#AtlassianSummit: Adam Hynes on Remote Work.

#AtlassianSummit: Adam Hynes on Remote Work.

During the #AtlassianSummit, Adam Hynes, a Developer for Atlassian shared a talk called: “Don’t be Left Out: Tips for Working in a Remote Team” It was a very interesting talk. We talked to him afterward and decided to follow up with an interview. Here’s an intro to his topic and a transcript of the conversation.

You can find the video of the interview in our YouTube channel or here.


Working with a team on the other side of the world can be a lonely, frustrating experience. But with the right attitude, practices, and tools, it still can be an effective way to build software with others.
Hear from Atlassian developer, Adam Hynes on how he moved to the other side of the world and stayed productive (and sane) without changing teams (How to lead a happy remote team). Learn how he uses tools such as Floobits for real-time remote pairing, Confluence for whiteboarding hard problems with distant teammates, and HipChat for asynchronous stand-ups to keep the team on the same page across timezones.
You’ll come away with several remote working tips that’ll set you up for success.


Adam, Please Introduce yourself.

I’m a Dev for Atlassian at Geo service team. I gave some tips & tricks about Working From Home (WFH), how to work in a remote team & best practices for keeping a strong team bond. I also talked about the day to day about programming, Retrospectives as well, which are really good for us as devs for continuous improvement.

During my talk, I asked who works in a remote team. I think 80% of the audience had their hand up. To me, that proves that the world is moving this way. I think in 20, 30 years this will be the standard. I think that actually the future, that’s where we are going.
Atlassian Summit
Do you think a lot of the Atlassian add-ons are still for in-house teams? If you think everything is going towards remote, do you think this add-ons can survive this transition? Or would they be having to change their dynamics?

In general. Part of my talk was about what tools we use. One funny thing is that we haven’t change what tool we use, even in-house team members. We use Atlassian of course, they are all web based and everyone uses from their laptops, no matter where they are, remote or in-house. I think the same goes for add-ons, they work naturally remotely as it would in the office. Some add-ons are specially good for remote teams. Like your guys’ add-ons: Scrum Poker for Confuence or for Jira is great for estimations using planning poker, the Retrospectives for Confluence or add-on or for Jira are very useful as well. I think you’re going to be seeing more & more dedicated add-ons for remote teams.

Tell us a bit about Video. You talked about how do you need to set up a process for video conferencing, could you to add more?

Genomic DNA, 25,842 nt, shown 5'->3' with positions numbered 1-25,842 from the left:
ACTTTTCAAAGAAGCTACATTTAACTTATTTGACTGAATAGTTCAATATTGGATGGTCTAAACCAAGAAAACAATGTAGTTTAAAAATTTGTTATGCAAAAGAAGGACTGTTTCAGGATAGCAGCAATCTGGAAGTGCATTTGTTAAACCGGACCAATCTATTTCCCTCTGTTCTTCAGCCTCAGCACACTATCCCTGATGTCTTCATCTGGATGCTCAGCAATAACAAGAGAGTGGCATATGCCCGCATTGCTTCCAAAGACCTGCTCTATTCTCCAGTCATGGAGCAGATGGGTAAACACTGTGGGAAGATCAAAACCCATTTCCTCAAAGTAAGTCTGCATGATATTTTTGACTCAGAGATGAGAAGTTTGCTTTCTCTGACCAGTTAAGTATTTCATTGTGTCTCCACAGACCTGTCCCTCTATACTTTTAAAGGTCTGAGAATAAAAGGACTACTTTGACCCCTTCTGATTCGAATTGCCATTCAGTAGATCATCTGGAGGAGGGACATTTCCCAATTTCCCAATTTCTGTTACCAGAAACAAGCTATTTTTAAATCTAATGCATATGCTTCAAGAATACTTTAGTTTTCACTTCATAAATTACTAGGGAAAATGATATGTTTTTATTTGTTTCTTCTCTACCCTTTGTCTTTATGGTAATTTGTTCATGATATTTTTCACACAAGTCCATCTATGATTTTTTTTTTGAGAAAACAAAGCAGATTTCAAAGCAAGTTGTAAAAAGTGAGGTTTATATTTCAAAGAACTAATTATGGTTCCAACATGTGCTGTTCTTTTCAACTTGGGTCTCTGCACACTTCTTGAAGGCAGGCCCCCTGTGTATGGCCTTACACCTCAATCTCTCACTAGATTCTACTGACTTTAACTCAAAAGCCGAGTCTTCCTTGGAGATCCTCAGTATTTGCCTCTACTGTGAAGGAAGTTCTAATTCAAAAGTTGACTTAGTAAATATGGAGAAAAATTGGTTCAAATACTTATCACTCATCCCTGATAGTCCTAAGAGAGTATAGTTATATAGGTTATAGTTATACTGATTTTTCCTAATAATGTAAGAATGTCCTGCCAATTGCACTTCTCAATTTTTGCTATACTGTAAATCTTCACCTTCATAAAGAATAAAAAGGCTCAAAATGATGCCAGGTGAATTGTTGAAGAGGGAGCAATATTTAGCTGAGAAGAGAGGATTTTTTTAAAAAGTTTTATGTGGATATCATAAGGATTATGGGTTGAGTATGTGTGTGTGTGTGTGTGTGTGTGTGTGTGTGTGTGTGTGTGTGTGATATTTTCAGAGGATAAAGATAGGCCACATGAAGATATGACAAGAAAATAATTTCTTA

I think you have 2 kinds of people. People who work remotely and are used to being in the screen and having this type of meetings. And you have people who have never done that and only have the perspective of being in the office. Those people (in office people) tend to miss a lot of things that happen. Small things like having 2 conversations at the same time. Is annoying if you are in the same physical office, but you can do it. But when you are working remotely you can’t share either conversation, so you are excluded from both. In that case is super annoying and our team has been learning to handle that.

Another thing is making sure light is right so they can see you properly. Having a mic on all the time is worth it. You want to keep the natural conversation. I think is really important to keep the communication line open. After the talk yesterday I had some interesting talks with people. Facebook has something they demo’d last week. It’s a meeting room with the VR headset on and people have avatars and you can walk around and interact with them. Honestly, I think that’s going to be the future of meetings. Where it doesn’t matter where you are in the world. And that’s even more natural that you can be wherever you want. change locations and have an avatar to talk directly to people, you could have a virtual ‘off-site’ if you want. As technology improves, remote work is becoming easier. I think in 20 yrs. It is going to be so easy that you can work from the countryside and with no commute. It will be so easy, that people is going to choose that over the city life.

How about Robots? Conference robots, Telepresence technology, what do you think about that? What has been your experience?

We discussed that in our team and we concluded that we don’t really need that. In our team, the low tech solution for that is we have a printed cardboard of me and he’s put that in our team space in Sydney, so they are reminded of my presence because of that cardboard. Now it’s even an attraction at the office. People have talked to me and said, Oh, I saw you at this talk yesterday in Sydney, the cardboard! And I’m like WTH??

We definitely need to see that!

Readers, if you have any more questions, let’s get the conversation started. Reach out to us in any of our channels.

Adam, Anything else to add?

Of course: If you are interested in remote work, if you’ve been apprehensive whether it would work or not you can check out my talk on the website in the next few days. There’s also a great book called “Remote: Office not required”. It’ll help you get your way and overcoming barriers to remote working.

Thanks a lot and enjoy the rest of the event!

Here's a quick pic of our SoftwareDevTools team during the Summit:
The SoftwareDevTools team at Atlassian Summit

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